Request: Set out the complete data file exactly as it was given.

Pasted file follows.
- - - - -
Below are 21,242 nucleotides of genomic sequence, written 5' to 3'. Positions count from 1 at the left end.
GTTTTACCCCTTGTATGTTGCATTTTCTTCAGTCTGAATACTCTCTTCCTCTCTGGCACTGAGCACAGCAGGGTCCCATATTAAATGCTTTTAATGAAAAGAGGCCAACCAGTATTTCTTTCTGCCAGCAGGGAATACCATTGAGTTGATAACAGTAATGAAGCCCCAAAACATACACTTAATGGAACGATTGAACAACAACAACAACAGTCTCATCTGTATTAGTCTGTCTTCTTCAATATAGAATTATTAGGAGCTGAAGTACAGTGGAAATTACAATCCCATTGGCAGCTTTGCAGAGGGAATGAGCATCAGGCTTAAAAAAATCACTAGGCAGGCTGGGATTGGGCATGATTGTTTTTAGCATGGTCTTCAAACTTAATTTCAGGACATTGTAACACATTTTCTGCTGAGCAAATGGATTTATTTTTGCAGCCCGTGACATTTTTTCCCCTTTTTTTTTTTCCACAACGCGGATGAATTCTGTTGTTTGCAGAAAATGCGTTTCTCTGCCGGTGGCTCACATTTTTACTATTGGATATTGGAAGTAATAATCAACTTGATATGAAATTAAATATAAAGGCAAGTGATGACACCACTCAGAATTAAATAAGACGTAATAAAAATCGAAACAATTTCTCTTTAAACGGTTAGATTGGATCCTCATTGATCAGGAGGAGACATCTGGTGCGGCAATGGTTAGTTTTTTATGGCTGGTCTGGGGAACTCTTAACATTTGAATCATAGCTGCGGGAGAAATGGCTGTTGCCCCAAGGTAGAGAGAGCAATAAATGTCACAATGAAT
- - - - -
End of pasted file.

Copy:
Below are 21,242 nucleotides of genomic sequence, written 5' to 3'. Positions count from 1 at the left end.
GTTTTACCCCTTGTATGTTGCATTTTCTTCAGTCTGAATACTCTCTTCCTCTCTGGCACTGAGCACAGCAGGGTCCCATATTAAATGCTTTTAATGAAAAGAGGCCAACCAGTATTTCTTTCTGCCAGCAGGGAATACCATTGAGTTGATAACAGTAATGAAGCCCCAAAACATACACTTAATGGAACGATTGAACAACAACAACAACAGTCTCATCTGTATTAGTCTGTCTTCTTCAATATAGAATTATTAGGAGCTGAAGTACAGTGGAAATTACAATCCCATTGGCAGCTTTGCAGAGGGAATGAGCATCAGGCTTAAAAAAATCACTAGGCAGGCTGGGATTGGGCATGATTGTTTTTAGCATGGTCTTCAAACTTAATTTCAGGACATTGTAACACATTTTCTGCTGAGCAAATGGATTTATTTTTGCAGCCCGTGACATTTTTTCCCCTTTTTTTTTTTCCACAACGCGGATGAATTCTGTTGTTTGCAGAAAATGCGTTTCTCTGCCGGTGGCTCACATTTTTACTATTGGATATTGGAAGTAATAATCAACTTGATATGAAATTAAATATAAAGGCAAGTGATGACACCACTCAGAATTAAATAAGACGTAATAAAAATCGAAACAATTTCTCTTTAAACGGTTAGATTGGATCCTCATTGATCAGGAGGAGACATCTGGTGCGGCAATGGTTAGTTTTTTATGGCTGGTCTGGGGAACTCTTAACATTTGAATCATAGCTGCGGGAGAAATGGCTGTTGCCCCAAGGTAGAGAGAGCAATAAATGTCACAATGAAT